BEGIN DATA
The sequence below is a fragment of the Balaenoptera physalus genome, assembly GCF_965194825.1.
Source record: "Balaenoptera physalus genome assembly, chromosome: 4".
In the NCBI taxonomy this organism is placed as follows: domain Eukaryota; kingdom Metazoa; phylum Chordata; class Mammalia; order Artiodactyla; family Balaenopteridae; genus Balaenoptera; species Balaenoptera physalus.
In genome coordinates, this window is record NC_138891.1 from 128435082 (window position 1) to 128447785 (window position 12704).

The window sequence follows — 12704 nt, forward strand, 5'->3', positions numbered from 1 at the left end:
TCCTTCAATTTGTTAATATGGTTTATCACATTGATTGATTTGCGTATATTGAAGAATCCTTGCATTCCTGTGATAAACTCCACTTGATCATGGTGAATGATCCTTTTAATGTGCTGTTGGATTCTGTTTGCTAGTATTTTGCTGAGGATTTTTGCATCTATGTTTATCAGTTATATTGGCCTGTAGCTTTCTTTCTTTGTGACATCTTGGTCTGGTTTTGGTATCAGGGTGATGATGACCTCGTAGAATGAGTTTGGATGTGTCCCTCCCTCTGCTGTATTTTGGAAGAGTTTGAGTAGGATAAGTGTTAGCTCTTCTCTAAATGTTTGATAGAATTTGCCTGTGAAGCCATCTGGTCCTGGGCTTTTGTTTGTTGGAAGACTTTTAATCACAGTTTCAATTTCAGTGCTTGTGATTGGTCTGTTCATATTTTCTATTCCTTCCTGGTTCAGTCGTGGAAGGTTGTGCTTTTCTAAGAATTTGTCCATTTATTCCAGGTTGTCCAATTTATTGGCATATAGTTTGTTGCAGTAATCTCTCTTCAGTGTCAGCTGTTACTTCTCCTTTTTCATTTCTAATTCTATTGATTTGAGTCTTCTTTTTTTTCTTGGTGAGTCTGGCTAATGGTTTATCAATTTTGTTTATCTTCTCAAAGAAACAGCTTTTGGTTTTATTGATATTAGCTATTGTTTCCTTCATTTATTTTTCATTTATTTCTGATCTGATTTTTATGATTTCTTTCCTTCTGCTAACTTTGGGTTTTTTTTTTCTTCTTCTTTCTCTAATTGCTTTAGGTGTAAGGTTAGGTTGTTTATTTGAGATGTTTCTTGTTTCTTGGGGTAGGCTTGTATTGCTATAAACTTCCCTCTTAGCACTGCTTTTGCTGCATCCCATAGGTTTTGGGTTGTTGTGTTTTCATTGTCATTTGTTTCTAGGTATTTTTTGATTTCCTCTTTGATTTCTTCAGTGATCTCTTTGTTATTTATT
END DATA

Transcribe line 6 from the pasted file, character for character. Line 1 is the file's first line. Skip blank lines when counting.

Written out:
TCCTTCAATTTGTTAATATGGTTTATCACATTGATTGATTTGCGTATATTGAAGAATCCTTGCATTCCTGTGATAAACTCCACTTGATCATGGTGAATGATCCTTTTAATGTGCTGTTGGATTCTGTTTGCTAGTATTTTGCTGAGGATTTTTGCATCTATGTTTATCAGTTATATTGGCCTGTAGCTTTCTTTCTTTGTGACATCTTGGTCTGGTTTTGGTATCAGGGTGATGATGACCTCGTAGAATGAGTTTGGATGTGTCCCTCCCTCTGCTGTATTTTGGAAGAGTTTGAGTAGGATAAGTGTTAGCTCTTCTCTAAATGTTTGATAGAATTTGCCTGTGAAGCCATCTGGTCCTGGGCTTTTGTTTGTTGGAAGACTTTTAATCACAGTTTCAATTTCAGTGCTTGTGATTGGTCTGTTCATATTTTCTATTCCTTCCTGGTTCAGTCGTGGAAGGTTGTGCTTTTCTAAGAATTTGTCCATTTATTCCAGGTTGTCCAATTTATTGGCATATAGTTTGTTGCAGTAATCTCTCTTCAGTGTCAGCTGTTACTTCTCCTTTTTCATTTCTAATTCTATTGATTTGAGTCTTCTTTTTTTTCTTGGTGAGTCTGGCTAATGGTTTATCAATTTTGTTTATCTTCTCAAAGAAACAGCTTTTGGTTTTATTGATATTAGCTATTGTTTCCTTCATTTATTTTTCATTTATTTCTGATCTGATTTTTATGATTTCTTTCCTTCTGCTAACTTTGGGTTTTTTTTTTCTTCTTCTTTCTCTAATTGCTTTAGGTGTAAGGTTAGGTTGTTTATTTGAGATGTTTCTTGTTTCTTGGGGTAGGCTTGTATTGCTATAAACTTCCCTCTTAGCACTGCTTTTGCTGCATCCCATAGGTTTTGGGTTGTTGTGTTTTCATTGTCATTTGTTTCTAGGTATTTTTTGATTTCCTCTTTGATTTCTTCAGTGATCTCTTTGTTATTTATT